Yareta –Alien Life in the Andes?

29 April 2011

There is something green and alien looking, growing in South America.  On first inspection you might think that it is some extraterrestrial species, using the remote grasslands of the continent to establish a foothold on planet Earth. Yet however alien this looks, this green mass of cells has its origins very much on this world.  This is Yareta and it lives in colonies which can be thousands of years old.

Also known as Llareta in Spanish it is found in only a handful of countries – Chile, Argentina, Peru and Bolivia and grows at altitudes of between 3200 and 4500 meters – below these heights and you will simply not find the plant.  It looks huge but is in fact a colony of thousands of tiny individual flowering plants in the Apiaceae family, formally classified as Azorella compacta.

Yet why does it look so alien, like a green fungus flowing over the ground? It is because of the environment in which it grows.  It is extremely compact so that it will lose as little heat as possible in the extremely cold evenings at this altitude.  Additionally it grows as close to the ground as possible as there the temperature is a good two degrees higher than the mean air temperature of its natural ecosystem.

The yareta is so compact that when local people who used the plant occasionally for fuel for cooking had need for it they were forced to use pickaxes to remove the plant from its home. The dark and compact innards of the plant can be used to create a flammable resin.  As well as being used to cook it is also commonly used to help encourage a fire to start.  At least it was until recently.

The amount of yareta being removed had become so significant the ecologists feared that the plant would become extinct.  So, the four countries in which it grows have now prohibited its extraction – and it is hoped that the yareta will, over time restore itself to its former coverage. Time and solitude are friends to the yarata.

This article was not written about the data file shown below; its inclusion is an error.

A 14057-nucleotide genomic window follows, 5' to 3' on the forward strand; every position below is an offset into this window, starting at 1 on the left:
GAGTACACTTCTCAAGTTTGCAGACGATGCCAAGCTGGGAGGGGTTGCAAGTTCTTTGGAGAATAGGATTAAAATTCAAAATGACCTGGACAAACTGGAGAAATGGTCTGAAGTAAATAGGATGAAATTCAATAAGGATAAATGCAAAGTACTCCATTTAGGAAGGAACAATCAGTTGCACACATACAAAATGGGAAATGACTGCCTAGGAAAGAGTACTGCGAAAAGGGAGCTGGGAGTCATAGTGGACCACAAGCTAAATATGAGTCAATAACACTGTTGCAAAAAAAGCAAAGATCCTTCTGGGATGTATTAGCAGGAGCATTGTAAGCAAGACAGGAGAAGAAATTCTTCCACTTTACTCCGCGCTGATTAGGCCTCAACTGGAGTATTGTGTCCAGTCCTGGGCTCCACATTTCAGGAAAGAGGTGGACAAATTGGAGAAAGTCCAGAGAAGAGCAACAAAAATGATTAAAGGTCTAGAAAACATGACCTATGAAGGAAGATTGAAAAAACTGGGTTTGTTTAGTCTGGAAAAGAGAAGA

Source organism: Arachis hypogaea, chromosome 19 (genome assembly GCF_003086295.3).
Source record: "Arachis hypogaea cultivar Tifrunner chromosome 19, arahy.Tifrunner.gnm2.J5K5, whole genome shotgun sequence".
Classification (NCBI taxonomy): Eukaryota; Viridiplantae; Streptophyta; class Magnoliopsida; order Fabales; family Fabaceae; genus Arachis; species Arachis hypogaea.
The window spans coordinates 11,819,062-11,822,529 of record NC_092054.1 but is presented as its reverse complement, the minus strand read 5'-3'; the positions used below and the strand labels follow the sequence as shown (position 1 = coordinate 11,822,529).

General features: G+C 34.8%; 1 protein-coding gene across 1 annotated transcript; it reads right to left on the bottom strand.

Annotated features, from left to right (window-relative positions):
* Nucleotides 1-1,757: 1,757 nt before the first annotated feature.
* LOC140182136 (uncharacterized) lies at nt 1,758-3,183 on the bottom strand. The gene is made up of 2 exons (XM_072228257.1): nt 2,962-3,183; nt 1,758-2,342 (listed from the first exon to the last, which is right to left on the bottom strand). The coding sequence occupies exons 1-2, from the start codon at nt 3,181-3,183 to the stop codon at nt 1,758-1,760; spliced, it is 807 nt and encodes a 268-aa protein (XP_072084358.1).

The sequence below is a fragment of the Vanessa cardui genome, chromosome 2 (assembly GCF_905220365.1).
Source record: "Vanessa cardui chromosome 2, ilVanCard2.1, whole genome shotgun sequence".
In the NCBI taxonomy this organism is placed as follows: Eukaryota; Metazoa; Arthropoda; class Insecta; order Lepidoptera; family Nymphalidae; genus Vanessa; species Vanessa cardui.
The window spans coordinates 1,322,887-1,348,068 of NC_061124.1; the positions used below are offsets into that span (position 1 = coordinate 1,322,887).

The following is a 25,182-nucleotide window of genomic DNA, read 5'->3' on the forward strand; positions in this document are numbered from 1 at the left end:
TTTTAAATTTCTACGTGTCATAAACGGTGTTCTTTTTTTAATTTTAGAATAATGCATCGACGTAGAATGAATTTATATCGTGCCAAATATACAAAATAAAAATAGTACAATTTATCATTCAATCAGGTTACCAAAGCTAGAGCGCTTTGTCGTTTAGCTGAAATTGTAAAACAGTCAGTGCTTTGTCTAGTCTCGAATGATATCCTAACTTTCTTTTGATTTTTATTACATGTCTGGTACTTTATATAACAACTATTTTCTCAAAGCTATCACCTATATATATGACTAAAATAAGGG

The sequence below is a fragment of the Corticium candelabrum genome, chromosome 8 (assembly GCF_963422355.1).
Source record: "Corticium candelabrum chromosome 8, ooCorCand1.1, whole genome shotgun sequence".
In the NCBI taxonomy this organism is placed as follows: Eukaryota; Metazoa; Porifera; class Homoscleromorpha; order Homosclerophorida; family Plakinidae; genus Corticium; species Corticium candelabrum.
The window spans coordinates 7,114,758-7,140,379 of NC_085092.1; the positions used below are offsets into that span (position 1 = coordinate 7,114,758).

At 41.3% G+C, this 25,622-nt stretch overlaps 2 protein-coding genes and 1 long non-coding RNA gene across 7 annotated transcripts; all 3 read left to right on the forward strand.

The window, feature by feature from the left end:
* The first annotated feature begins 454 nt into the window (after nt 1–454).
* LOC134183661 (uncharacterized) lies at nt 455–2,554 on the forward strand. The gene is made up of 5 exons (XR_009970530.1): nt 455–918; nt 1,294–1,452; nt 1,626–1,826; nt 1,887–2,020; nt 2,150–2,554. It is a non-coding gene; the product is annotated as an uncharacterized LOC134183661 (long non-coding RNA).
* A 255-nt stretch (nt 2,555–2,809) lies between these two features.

The Yarata stays in leaf all year and is a perennial evergreen and its flowers, when they appear, are pink or lavender in color.  The flowers are hermaphrodite and have both male and female elements meaning that, although it is pollinated by insects, Yarata is self-fertile.

As a native to the Puna grasslands of the Andes the plant has to be hardy but if you still have reservations about the veracity of its earthly origins, try not to worry about an imminent invasion of Yarata in your back yard.  The plant growth rate has been estimated at about 2 centimeters per year maximum. Plus you are more than likely to be living at a low altitude in which the yareta will not grow, let alone thrive.

Although the plant is not used synthetically to create industrially produced medicine, research is being conducted in to its medicinal qualities.  Local people swear by the plant in terms of reducing the pain from rheumatism.  A tea made from its leaves is said to help control blood pressure and diabetes and it was also used as an appetite represent by local people who wished to slim down a little.

It is also known as the cushion plant – when it was given this common name is unknown but the reason remains self-evident.

There is one other odd thing about the Yareta.  They are ancient.  Many colonies of yaretas are thought to be well over three thousand years old which means they started growing before recorded history began.


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